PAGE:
A struggling single mother who is going blind finds an escape from her difficult life through song and her wondrous imagination. Bring the whole family! 

Lars Von Trier is an artistic on the scale of Caravaggio and Rembrandt. The problem is he appears fixated, obsessed even, on the sickly and deranged aspects of this life. Dancer in the Dark is one of the few exceptions, in which Von Trier allows for mesmerizing moments of beauty to intoxicate his audience. He then leverages the beauty to destroy his creation. I assure you, it's absolutely as epic and systematically gut-turning as you can imagine.

16. That One Moment from
Dr. Quinn, Medicine Woman (1993-1998)
television show
Dr. Quinn was a show to watch with the fam. I sure did. Now, I can't tell you what episode this scene is from, nor can I remember anything else from that plotline --- I only have a moment emblazoned on my memory banks. 

It's night. Late. We see the outside of Dr. Quinn's place of work. We hear crickets and frogs. Suddenly, the front door swings open. A man sprints out of the residence, falling on his knees. The dust of the ground puffs up into the air as this man slams his fists repeatedly against the ground. He sobs and yells to the heavens. He is pleading with God. He asks God not to take her. His sobs overwhelm him and he smothers his face into the dust. 

When I envision desperation, I think of this scene. I have also thought, since I was very young, that this type of desperation is an amazing thing. As a child, I never knew such emotion. I couldn't imagine ever being that wholly consumed with something. I wanted to live such a life that would demand such an extreme from me. Even today, I think of this man, and think of how I wish I could smolder with such conviction for my Lord. Could I take up my daily cross and infuse my love for my fellow man with such passion that I could pray for their salvation the way that this man pleaded with God to spare the life of his loved one?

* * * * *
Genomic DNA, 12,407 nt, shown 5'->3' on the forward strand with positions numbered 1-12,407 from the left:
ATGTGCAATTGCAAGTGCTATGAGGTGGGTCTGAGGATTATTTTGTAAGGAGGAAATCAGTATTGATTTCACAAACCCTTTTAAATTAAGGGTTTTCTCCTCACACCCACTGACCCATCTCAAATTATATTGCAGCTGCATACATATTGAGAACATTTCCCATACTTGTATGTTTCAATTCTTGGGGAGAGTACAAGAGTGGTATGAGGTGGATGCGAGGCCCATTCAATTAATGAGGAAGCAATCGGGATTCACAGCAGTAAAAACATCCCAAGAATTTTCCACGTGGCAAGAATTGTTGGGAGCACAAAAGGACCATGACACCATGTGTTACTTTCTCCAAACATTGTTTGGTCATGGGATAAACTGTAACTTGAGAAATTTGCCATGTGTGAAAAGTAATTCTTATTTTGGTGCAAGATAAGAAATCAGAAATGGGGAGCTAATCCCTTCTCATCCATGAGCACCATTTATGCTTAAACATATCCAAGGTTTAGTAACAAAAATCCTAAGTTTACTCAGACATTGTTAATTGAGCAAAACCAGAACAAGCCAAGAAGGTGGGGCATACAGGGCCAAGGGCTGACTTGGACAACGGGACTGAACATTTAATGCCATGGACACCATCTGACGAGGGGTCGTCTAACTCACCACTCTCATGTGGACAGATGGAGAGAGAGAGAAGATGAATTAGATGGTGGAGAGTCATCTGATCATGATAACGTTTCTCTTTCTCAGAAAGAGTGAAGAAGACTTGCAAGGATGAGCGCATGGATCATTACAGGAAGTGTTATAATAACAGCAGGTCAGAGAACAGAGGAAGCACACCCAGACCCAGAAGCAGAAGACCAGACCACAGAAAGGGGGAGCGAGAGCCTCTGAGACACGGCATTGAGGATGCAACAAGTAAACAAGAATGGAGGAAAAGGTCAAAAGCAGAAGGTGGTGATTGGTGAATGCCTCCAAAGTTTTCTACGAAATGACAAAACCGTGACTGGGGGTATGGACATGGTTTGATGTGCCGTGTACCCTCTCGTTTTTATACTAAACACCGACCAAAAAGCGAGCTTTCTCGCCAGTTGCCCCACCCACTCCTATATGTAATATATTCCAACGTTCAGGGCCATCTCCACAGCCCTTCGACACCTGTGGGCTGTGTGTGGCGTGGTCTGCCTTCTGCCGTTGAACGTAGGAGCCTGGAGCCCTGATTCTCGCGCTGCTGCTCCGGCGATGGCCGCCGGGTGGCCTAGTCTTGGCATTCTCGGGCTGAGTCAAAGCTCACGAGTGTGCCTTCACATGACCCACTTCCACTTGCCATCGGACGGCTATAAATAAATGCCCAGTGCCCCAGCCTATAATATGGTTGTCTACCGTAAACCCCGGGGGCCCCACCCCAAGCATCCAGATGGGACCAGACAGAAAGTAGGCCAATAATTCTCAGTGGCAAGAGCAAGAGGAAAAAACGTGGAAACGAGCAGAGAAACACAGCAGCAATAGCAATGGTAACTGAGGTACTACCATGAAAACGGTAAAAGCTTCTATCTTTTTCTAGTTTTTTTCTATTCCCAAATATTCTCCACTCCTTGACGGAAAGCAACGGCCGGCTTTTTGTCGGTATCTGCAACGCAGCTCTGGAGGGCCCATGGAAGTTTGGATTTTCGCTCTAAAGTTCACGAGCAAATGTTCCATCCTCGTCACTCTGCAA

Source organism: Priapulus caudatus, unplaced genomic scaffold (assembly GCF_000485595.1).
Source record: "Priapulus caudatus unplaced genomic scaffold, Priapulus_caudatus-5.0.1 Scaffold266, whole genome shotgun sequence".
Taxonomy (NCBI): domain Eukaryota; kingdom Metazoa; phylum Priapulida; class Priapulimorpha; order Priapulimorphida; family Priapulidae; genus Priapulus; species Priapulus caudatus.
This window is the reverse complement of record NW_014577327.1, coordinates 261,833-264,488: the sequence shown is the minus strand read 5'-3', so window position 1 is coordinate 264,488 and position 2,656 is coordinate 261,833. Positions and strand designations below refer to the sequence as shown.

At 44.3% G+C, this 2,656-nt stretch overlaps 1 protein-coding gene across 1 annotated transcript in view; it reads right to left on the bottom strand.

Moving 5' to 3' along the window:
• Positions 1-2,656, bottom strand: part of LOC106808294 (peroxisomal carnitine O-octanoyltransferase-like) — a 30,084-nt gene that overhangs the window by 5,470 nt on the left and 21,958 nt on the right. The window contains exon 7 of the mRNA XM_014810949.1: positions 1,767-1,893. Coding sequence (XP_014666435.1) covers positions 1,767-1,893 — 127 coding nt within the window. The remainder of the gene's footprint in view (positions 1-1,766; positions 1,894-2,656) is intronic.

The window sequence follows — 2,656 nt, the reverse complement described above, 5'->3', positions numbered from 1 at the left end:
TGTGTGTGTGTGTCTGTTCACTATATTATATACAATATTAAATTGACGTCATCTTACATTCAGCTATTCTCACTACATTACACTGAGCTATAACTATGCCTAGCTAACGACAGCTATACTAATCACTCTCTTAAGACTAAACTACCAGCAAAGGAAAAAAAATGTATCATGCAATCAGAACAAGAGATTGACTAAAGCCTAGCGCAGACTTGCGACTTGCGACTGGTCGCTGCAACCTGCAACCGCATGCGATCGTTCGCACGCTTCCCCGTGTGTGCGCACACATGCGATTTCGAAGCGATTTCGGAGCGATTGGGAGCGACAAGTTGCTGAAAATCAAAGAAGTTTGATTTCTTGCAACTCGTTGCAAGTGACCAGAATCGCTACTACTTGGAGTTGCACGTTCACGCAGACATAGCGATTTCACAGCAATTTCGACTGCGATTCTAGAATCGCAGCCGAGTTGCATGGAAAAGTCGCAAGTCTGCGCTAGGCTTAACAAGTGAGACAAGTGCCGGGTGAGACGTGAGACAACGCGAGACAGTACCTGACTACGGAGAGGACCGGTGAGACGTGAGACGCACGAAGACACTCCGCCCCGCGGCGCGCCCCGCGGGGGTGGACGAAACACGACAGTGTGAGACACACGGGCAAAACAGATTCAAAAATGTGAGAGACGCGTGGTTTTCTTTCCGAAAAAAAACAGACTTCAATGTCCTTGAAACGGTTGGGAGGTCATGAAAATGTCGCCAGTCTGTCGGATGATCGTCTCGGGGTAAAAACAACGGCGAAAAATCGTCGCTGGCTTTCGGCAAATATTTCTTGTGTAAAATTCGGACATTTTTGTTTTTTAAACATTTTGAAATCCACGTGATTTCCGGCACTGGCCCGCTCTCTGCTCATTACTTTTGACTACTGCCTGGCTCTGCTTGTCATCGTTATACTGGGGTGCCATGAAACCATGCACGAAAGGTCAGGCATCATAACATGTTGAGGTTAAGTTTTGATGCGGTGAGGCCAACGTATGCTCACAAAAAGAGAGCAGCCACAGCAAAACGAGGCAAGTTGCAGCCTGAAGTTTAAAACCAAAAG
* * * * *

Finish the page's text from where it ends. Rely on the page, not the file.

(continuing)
15. People Ain't No Good 
by Nick Cave song
Perhaps I'm cheating by including Nick Cave's solemn song on this list, since the first line is the song's title, so right from the get-go you know things are gonna go so hot. But after the initial declaration we go in reverse. There's a wedding. There's budding trees. Newspapers are read merrily over a warm cup of Joe. You see, the trick is, we all know that people just ain't no good, that's a gosh-darn fact. But the trick of it is we keep forgetting that fact. It's a lesson we have to continually be retaught and retaught. Always the hard way. Sing us out, Nick. 

14. The Green Mile (1999)
directed by Frank Darabont film
Is there a better piece of propaganda for eliminating the death penalty than this film? I think not. Through the course of the film, we watch three men electrocuted to death, all of them good men as far as we can tell; the last being some sort of angel. But it's not the death itself that gets you in the end. Before Paul Edgecomb walks John Coffey down the green mile, Paul asks John if he'd like them to free him somehow. The men of the mile love their giant, and none of us can bear to see this angel die. Coffey responds by stating that it is good to die. Every moment Coffey feels the pain of the world, like shards of glass in his head. Okay. We figure that they're throwing us a bone here. Coffey wants to die. That'll make the inevitable less easy, right? Nope. When Coffey walks into the execution room, the crowd jeers at him. Coffey freezes. Paul asks what's wrong: "A lot of people in this room hate me." And so they kill an innocent man.

John Coffey is not Jesus Christ. He does not resurrect. We are not saved by the electricity burning his veins. So in the end all that's left is regret.

13. Famous Blue Raincoat
by Leonard Cohen song